A plot twist here, a plot twist there (none of them surprising or of any import), endless machine-gunning and explosions, waves of stupid dialogue ("We need this file!"), and you get off the ride nauseous. Woods and Moore wouldn't know a funny joke if it exploded in their face (their best effort hasn't been funny in at least a decade: the old cliché of an elevator that's piping in "The Girl from Ipanema," indifferent to the supposedly high-stakes circumstances). The only gag the movie comes close to making work is the subtext of blowing up Russia—and, specifically, in the climactic stretch, Chernobyl—being like a game of catch for this meathead father and son. More than once, McClane tells John McClane Jr. "Attaboy." There might have been some amusing social satire in the notion, but instead, Moore plays it for tough-guy heart. Swing and a miss.
Fox gives its lucrative franchise white-glove treatment with its Blu-ray + DVD + Digital Copy special edition of A Good Day to Die Hard. The Blu-ray includes two cuts of the film in hi-def: the R-rated "Theatrical Version" (98 minutes) and "Unrated Extended Cut" (102 minutes). With the sole exception of a bit of alisasing on a Moscow building, the transfer is excellent, with bold color and a faithful rendering of the film's somewhat grainy aesthetic. Detail is somewhat compromised by that grain, but only in the manner intended by the filmmakers and seen on theatrical screens. Accurate contrast and sharp blacks go a long way to helping the image retain its proper look. Easily the best thing going for the movie is its sound. If you want to show off your home theater, you could do worse than this DTS-HD Master Audio 7.1. surround mix, which will definitely wake the neighbors during the action scenes. LFE is killer, and the discrete separation of barking machine guns, breaking glass and the like sings the praises of the new Dolby Atmos surround system, from which this presentation was "mixed down."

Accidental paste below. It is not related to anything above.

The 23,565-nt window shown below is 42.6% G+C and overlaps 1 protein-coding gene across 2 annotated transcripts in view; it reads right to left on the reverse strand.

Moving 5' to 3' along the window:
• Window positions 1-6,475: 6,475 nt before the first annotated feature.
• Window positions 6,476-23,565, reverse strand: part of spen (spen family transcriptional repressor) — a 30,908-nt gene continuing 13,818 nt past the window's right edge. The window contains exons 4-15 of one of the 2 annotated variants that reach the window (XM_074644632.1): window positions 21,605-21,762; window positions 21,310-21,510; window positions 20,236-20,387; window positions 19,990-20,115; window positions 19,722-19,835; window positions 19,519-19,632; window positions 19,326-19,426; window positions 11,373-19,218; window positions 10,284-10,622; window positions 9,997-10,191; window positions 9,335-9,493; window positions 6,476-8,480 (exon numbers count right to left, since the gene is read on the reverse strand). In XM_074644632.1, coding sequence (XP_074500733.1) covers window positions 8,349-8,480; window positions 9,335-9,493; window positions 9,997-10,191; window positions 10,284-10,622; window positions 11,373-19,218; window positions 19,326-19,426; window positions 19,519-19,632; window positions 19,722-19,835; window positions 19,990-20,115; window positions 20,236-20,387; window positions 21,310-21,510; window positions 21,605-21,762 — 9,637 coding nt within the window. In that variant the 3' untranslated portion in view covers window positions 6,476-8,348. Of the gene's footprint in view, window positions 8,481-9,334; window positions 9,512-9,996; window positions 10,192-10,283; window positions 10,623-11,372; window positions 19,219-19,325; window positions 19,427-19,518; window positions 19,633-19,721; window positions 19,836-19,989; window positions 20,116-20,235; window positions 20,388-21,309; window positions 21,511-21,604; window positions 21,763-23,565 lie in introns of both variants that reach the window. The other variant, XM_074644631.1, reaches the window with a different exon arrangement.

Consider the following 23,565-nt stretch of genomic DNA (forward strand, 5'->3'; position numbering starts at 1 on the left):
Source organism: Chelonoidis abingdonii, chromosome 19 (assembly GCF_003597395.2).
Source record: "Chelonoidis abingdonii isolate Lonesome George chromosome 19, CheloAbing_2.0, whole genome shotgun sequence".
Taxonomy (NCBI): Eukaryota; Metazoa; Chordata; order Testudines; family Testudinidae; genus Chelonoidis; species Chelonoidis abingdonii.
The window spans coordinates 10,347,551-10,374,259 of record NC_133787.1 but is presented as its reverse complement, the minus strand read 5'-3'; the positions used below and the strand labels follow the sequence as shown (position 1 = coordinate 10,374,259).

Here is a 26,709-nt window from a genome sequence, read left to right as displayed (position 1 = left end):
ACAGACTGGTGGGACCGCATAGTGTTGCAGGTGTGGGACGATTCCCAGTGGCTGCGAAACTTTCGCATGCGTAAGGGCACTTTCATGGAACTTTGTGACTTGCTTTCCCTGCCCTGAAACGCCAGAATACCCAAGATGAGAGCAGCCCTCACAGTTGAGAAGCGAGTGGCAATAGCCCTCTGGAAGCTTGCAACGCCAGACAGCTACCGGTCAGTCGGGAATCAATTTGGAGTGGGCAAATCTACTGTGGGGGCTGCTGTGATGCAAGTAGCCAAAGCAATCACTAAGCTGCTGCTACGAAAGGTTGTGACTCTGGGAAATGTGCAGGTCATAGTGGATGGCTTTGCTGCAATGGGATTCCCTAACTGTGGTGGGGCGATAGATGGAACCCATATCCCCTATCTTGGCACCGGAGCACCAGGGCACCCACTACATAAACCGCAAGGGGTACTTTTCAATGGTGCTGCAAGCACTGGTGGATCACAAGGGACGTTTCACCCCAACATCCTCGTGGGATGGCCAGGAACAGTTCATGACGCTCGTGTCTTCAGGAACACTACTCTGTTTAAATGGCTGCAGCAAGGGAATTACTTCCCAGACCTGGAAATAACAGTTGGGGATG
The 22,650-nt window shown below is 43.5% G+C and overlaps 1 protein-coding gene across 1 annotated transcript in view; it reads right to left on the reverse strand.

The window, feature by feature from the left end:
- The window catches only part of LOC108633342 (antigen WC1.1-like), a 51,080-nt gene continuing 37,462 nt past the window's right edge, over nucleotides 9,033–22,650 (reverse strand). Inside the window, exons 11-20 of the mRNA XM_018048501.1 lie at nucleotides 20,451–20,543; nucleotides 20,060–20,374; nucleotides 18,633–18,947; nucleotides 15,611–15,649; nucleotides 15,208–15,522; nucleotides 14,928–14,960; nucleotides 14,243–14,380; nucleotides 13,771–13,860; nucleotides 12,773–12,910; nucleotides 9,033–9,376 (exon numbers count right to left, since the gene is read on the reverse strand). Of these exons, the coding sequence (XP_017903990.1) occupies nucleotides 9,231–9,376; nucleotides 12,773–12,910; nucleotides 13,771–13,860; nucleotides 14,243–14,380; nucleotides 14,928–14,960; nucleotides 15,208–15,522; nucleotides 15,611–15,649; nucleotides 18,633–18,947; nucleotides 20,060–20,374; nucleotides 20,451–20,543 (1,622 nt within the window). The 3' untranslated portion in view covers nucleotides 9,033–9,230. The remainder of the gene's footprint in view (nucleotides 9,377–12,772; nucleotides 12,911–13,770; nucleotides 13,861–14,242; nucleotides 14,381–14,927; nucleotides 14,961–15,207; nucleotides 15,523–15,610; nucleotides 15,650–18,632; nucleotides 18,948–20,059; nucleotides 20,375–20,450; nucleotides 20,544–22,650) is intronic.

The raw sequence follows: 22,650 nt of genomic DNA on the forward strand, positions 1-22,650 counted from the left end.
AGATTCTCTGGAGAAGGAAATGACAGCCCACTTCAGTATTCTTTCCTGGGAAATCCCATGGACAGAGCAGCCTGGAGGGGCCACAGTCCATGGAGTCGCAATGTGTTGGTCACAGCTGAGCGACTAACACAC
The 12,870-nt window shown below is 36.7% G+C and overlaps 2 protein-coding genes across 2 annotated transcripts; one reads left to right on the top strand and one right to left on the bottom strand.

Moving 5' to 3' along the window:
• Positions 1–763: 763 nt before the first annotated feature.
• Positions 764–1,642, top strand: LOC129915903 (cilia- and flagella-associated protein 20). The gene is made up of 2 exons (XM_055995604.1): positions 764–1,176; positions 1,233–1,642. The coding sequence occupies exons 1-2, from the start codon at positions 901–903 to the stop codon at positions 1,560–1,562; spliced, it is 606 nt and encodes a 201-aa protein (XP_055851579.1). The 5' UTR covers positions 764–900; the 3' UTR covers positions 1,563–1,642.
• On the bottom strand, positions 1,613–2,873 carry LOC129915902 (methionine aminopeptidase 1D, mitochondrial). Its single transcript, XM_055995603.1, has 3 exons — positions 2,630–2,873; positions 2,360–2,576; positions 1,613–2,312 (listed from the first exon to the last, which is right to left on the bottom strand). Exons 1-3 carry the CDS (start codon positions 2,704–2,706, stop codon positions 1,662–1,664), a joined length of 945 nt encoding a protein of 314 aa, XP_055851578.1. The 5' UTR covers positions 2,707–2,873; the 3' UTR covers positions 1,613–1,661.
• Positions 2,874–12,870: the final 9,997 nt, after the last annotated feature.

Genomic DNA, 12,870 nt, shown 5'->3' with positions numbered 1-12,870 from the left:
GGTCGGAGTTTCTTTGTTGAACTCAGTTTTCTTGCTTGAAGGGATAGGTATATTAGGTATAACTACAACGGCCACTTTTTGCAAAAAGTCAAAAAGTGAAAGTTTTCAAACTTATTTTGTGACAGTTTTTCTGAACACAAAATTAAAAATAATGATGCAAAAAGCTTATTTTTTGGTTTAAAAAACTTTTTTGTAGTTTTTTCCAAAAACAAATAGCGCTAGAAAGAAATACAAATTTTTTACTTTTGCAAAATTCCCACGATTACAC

Fox doesn't skimp on the bonus features here, either. We get a cheerily jokey audio commentary with director John Moore and first assistant director Mark Cotone, who kid like survivors of a vacation gone wrong while recounting the nitty-gritty of production.
Seven "Deleted Scenes" (14:28, HD) include an alternate John McClane introduction.
The most sizeable extra is the fifteen-part behind-the-scenes doc "Making It Hard To Die" (1:00:22, HD), which looks at the film's making from top (Moore) to bottom (food truck).
"Anatomy of a Car Chase" (26:12, HD) delivers on its promise, while "Two of a Kind" (8:00, HD) looks at the two McClanes. "Back in Action" (7:06, HD) is a sort of generic EPK touting the sequel, and "The New Face of Evil" (6:57, HD) profiles the film's three villains, as seen by the actors playing them.
Rounding out the disc are "Pre-Vis" (11:36, HD) animatics for three sequences, one of them cut from the film; sixteen quick breakdowns of "VFX Sequences" (5:35, HD); five "Storyboards" (7:12, HD), a "Concept Art Gallery" (10:47, HD) and "Theatrical Trailers" (3:30, HD).